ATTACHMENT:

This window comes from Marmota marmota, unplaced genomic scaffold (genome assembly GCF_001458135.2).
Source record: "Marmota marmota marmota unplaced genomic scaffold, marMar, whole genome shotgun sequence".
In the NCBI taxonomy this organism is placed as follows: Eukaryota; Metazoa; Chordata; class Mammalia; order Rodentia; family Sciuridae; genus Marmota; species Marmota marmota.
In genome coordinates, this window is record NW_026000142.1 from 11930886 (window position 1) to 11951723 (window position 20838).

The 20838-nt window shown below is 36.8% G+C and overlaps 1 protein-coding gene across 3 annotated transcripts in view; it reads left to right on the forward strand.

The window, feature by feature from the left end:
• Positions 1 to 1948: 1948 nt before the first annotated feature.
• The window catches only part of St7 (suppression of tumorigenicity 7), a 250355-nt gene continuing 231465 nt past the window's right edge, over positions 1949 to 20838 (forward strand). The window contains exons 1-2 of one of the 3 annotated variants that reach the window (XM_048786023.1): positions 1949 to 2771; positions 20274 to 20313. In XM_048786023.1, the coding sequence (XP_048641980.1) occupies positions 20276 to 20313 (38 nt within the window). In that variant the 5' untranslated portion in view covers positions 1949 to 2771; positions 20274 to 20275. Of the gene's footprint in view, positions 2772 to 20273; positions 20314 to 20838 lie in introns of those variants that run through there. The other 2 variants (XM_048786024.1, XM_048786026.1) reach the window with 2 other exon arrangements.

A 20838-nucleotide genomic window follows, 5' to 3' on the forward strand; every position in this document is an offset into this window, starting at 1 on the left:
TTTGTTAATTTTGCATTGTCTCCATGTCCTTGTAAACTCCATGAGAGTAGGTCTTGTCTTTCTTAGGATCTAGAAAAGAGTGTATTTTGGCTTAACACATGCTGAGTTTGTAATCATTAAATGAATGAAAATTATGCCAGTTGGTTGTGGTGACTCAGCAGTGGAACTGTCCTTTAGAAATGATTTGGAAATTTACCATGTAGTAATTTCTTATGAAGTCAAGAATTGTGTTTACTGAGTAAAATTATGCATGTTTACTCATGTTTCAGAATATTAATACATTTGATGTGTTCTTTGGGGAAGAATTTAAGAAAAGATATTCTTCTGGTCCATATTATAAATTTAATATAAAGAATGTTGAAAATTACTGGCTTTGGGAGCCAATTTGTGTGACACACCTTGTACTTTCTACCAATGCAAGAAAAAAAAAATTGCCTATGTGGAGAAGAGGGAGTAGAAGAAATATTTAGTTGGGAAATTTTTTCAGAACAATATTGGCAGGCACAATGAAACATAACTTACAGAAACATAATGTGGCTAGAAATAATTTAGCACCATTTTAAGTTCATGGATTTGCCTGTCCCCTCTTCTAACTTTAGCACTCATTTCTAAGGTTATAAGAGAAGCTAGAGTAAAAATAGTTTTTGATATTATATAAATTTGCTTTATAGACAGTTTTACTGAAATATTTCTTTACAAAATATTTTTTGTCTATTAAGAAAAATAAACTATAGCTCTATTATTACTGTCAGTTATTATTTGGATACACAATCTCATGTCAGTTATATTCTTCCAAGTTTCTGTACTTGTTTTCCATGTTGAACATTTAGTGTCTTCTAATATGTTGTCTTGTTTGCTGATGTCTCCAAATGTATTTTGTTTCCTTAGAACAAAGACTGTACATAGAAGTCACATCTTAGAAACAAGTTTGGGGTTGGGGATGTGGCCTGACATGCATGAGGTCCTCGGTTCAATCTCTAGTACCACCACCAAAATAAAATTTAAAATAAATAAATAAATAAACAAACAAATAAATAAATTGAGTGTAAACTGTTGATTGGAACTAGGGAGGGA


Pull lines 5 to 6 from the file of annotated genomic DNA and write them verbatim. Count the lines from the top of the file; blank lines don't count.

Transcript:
The 20838-nt window shown below is 36.8% G+C and overlaps 1 protein-coding gene across 3 annotated transcripts in view; it reads left to right on the forward strand.

The window, feature by feature from the left end: